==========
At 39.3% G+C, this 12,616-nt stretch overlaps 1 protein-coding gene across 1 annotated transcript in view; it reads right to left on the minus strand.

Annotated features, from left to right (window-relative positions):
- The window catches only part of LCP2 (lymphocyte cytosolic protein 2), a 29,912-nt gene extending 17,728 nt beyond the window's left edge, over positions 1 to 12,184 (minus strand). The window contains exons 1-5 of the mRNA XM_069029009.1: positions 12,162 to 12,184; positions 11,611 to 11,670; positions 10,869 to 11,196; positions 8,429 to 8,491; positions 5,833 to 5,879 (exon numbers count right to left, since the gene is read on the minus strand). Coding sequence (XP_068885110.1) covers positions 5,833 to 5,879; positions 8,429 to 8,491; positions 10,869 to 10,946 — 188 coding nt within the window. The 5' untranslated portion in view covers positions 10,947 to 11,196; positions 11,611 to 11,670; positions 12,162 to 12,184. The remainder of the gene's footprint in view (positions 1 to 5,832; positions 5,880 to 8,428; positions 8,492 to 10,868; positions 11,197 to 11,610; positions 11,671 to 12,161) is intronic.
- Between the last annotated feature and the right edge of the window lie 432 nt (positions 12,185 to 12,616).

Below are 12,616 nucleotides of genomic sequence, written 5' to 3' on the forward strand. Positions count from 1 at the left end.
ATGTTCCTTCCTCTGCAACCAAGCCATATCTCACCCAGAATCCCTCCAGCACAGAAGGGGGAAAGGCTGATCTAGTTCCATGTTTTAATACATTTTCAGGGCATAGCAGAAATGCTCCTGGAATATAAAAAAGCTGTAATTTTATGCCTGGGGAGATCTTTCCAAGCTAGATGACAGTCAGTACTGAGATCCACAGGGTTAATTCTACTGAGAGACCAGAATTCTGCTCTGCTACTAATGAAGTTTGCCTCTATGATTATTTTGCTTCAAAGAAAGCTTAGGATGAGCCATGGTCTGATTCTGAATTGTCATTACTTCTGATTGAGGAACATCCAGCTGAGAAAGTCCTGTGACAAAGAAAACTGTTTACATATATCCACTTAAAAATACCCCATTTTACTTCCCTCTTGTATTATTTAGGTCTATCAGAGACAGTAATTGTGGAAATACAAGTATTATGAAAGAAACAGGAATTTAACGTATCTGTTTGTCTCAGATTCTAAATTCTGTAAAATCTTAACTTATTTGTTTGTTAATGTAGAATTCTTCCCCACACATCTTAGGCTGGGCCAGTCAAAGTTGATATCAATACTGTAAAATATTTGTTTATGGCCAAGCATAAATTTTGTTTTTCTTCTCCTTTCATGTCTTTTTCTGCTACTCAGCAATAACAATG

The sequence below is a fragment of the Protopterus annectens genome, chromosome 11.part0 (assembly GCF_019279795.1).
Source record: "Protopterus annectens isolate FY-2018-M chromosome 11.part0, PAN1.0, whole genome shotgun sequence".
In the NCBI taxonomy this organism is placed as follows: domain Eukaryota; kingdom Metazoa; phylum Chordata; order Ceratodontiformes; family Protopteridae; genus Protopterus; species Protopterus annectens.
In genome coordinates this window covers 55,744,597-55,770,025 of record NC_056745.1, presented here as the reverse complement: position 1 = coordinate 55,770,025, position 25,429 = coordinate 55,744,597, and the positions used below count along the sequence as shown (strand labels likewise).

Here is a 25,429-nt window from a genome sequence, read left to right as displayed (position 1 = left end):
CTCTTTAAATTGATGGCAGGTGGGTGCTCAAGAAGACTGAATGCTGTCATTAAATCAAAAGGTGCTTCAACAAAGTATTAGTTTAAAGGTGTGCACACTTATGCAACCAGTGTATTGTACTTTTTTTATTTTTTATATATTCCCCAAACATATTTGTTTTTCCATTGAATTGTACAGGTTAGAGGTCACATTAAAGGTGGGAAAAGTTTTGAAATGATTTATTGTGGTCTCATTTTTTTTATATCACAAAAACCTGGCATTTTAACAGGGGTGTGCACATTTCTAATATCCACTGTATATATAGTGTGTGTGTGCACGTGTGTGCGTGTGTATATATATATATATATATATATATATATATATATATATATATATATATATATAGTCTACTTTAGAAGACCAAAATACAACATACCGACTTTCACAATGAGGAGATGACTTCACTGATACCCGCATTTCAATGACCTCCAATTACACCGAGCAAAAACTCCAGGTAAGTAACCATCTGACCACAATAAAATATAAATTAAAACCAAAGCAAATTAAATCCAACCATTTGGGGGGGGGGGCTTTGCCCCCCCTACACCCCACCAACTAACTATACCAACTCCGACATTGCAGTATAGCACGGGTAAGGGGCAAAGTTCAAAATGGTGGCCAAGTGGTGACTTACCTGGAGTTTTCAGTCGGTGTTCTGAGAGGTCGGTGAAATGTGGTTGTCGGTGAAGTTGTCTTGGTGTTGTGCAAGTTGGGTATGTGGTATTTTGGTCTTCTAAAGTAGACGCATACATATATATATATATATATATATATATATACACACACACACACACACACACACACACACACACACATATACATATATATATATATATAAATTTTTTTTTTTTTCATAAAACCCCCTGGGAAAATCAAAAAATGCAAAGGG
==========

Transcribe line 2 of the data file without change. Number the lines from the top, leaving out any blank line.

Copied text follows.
Annotated features, from left to right (window-relative positions):